We evaluated our inventive method and system at a field trial location in a carrier's 5G network in Long Beach Island (LBI), NJ, USA. The monitoring cable is 19 km and includes of aerial cables in the first 2 km and remaining 17-km underground cables (buried 40-60 inches depth) across the island. One distributed acoustic sensing (DAS) interrogator/analyzer/AI system is used in this trial and placed in a remote site to connect to the field fiber for real-time, continuous and long-term monitoring (>7 months).

From our field trial we were able to determine abnormal activities discovered (from both aerial and buried cables) and display same on an evidence map. In our previous trials, the cable threat-level is determined by frequency-attenuation mechanisms in the field experiments. Here, for the first time, the method was validated by in-field constructions. Abnormal scores indicate a high risk event, which may cut or otherwise damage the fiber optic sensor cable. As we determined—with fiber optic sensing technology—such events can be reported to a carrier immediately upon determination, and thus prevent/reduce the downtimes of the communication networks.

Using our collected data from the field trial, a pilot study that estimated source-to-cable distance was successfully conducted. Operationally, a vibrating apparatus was used to emulate machine engine noise from distances of 1.8 to 11 m to the cable separated by at least a 0.9 m interval. The active coverage was about 65.2 m along the cable. From the collected data, each sensing point along the cable (total of 41 points) was perpendicularly departed from the buried cable at the midpoint (point 21st). Intensities of the sensing points vary with a clear symmetry pattern, where the intensity at the midpoint is consistently higher and it is reduced proportionately in the further away sensing points (darker areas).

A probabilistic model based on the estimated joint probability distribution of distance and intensities was developed. The model exhibited a consistently high performance in predicting distances of vibration sources from fiber optic sensor cable. The mean and median indicators demonstrated high accuracy for predictions at most distances from cable.

As a result, we have successfully demonstrated coexisting cable safety self-protection, event localization and traffic monitoring applications using one DAS with a single standard fiber in operational 5G transport network. The continuous monitoring system operates in environments exhibiting variations caused by various environmental factors (e.g., weather and ground conditions) based on self-normalization. The on-premise AI platform ensures low-latency for timely actions to be taken. Fiber sensing provides a unique solution for cable safety self-protection without need of introducing other sensors, which is very useful in supporting other mission-critical 5G and beyond applications. The field trial results show that distributional fiber sensing with on-premise AI can create additional values for both carriers and third-party customers (such as transportation operators) with mutual benefits, which have great potential for future smart transportation, safer city, and smart city applications or monitoring in sparsely populated, rural areas in which optical fiber is deployed.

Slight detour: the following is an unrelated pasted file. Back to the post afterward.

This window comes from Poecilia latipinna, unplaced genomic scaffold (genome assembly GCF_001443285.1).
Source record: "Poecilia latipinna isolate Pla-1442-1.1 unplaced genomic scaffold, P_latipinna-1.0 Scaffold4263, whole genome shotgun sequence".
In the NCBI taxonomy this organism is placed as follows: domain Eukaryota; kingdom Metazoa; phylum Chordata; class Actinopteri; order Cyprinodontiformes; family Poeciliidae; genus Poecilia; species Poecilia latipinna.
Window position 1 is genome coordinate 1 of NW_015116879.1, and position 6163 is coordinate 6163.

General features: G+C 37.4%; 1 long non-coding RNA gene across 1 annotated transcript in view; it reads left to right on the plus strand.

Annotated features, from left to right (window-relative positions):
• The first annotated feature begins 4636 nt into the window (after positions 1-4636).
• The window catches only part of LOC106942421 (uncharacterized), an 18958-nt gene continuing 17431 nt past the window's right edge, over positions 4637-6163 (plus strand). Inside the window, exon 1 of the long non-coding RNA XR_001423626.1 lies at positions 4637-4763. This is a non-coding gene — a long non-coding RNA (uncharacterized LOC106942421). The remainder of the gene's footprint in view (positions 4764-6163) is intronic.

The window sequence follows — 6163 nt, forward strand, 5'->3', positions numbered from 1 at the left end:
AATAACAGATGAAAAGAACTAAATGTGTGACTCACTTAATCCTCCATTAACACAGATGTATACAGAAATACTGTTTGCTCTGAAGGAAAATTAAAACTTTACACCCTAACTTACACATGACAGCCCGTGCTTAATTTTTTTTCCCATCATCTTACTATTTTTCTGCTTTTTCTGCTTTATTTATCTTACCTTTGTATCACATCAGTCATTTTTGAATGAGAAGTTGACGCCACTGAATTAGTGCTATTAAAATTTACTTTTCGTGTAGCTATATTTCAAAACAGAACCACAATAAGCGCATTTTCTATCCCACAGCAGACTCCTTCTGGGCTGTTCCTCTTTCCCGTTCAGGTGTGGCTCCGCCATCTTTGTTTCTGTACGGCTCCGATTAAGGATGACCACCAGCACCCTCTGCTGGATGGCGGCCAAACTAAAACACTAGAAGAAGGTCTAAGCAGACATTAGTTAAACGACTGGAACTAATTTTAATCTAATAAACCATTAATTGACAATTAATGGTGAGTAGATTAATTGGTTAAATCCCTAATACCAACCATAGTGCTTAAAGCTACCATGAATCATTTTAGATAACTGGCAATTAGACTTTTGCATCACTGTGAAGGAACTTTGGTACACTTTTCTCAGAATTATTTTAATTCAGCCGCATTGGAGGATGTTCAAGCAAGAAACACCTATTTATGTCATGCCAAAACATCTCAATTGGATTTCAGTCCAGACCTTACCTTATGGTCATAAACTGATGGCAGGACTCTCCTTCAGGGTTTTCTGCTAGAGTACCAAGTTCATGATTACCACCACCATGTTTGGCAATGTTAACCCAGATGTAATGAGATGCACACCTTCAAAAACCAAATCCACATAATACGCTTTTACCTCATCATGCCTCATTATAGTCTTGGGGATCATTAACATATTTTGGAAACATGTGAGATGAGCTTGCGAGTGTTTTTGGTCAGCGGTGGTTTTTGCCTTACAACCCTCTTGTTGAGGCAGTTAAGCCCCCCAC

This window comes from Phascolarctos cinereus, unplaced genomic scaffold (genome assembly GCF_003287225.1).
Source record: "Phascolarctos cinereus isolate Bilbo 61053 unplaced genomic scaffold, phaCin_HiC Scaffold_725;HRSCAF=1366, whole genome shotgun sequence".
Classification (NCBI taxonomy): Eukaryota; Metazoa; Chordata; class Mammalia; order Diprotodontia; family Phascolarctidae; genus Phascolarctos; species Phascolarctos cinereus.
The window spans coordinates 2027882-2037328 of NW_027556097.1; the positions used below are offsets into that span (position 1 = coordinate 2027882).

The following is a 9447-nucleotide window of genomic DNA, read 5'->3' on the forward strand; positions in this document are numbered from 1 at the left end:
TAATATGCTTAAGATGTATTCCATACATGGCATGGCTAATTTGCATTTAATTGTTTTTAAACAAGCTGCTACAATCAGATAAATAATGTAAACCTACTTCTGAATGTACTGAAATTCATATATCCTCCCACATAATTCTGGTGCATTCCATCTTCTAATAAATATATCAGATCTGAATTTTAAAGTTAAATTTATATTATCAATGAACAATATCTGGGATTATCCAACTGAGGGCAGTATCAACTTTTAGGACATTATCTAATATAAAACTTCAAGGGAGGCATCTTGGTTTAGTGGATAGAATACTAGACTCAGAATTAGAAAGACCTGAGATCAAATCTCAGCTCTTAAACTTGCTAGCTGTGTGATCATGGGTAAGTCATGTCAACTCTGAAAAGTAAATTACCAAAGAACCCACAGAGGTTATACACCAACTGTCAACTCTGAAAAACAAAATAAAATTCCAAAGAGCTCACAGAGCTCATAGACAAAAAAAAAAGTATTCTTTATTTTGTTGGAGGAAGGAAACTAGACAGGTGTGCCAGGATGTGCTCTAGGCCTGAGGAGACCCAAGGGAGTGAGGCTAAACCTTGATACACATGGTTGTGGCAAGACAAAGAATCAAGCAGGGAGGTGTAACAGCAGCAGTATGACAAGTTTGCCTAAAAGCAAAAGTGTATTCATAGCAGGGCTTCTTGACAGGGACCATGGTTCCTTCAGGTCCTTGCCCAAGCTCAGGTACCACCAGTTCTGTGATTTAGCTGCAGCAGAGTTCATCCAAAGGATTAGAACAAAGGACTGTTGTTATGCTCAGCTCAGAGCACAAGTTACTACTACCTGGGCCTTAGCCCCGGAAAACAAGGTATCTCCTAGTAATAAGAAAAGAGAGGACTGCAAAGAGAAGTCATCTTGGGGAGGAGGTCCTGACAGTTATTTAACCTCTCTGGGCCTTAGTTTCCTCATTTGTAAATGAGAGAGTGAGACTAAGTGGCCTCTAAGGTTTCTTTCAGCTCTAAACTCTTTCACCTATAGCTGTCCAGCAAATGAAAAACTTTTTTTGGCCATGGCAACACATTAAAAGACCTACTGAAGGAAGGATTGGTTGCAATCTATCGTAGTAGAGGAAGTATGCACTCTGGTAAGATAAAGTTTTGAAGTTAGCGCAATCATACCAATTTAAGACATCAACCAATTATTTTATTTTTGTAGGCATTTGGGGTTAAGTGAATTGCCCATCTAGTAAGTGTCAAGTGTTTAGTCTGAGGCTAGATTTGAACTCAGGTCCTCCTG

At this point, while we have presented this disclosure using some specific examples, those skilled in the art will recognize that our teachings are not so limited. Accordingly, this disclosure should be only limited by the scope of the claims attached hereto.

Claims

1. A method of operating a distributed fiber optic sensing (DFOS)/distributed acoustic sensing (DAS) system to determine perpendicular distance(s) to vibration sources said method comprising:

operating the DAS system to measure baseline vibration levels and event characteristics at different perpendicular locations of a sensing optical fiber that is part of the DAS system;
integrating the measured baseline vibration levels and respective locations along the sending optical fiber to a geographic map;
generating a database of vibration intensity profiles at each perpendicular location;
determining background traffic vibrations in the database of vibration intensity profiles and removing same according to a median filtering methodology;
detecting a vibration through the effect of the DAS and determining a perpendicular distance from the sensing optical fiber of a source of the detected vibration.

2. The method of claim 1 wherein the perpendicular distance determination is made from a DFOS stream of waterfall plots resulting from operation of the DAS system.

3. The method of claim 2 wherein the perpendicular distance determination includes an image binarization of the stream of waterfall plots.

4. The method of claim 3 wherein the perpendicular distance determination includes generating an intensity profile at each perpendicular location using a join probability map by a Kernel Density or Gaussian Process Regression (GPR) process.

5. The method of claim 4 further comprising generating and outputting an alarm when the determined perpendicular distance satisfies a pre-determined alarm threshold condition.

Patent History
Publication number: 20220196462
Type: Application
Filed: Dec 20, 2021
Publication Date: Jun 23, 2022
Applicant: NEC Laboratories America, Inc. (Princeton, NJ)
Inventors: Shaobo HAN (Princeton, NJ), Ming-Fang HUANG (Princeton, NJ), Yuheng CHEN (South Brunswick, NJ), Milad SALEMI (Somerset, NJ)
Application Number: 17/555,990
Classifications
International Classification: G01H 9/00 (20060101); G06N 7/00 (20060101); G06V 10/28 (20060101); G06V 10/44 (20060101);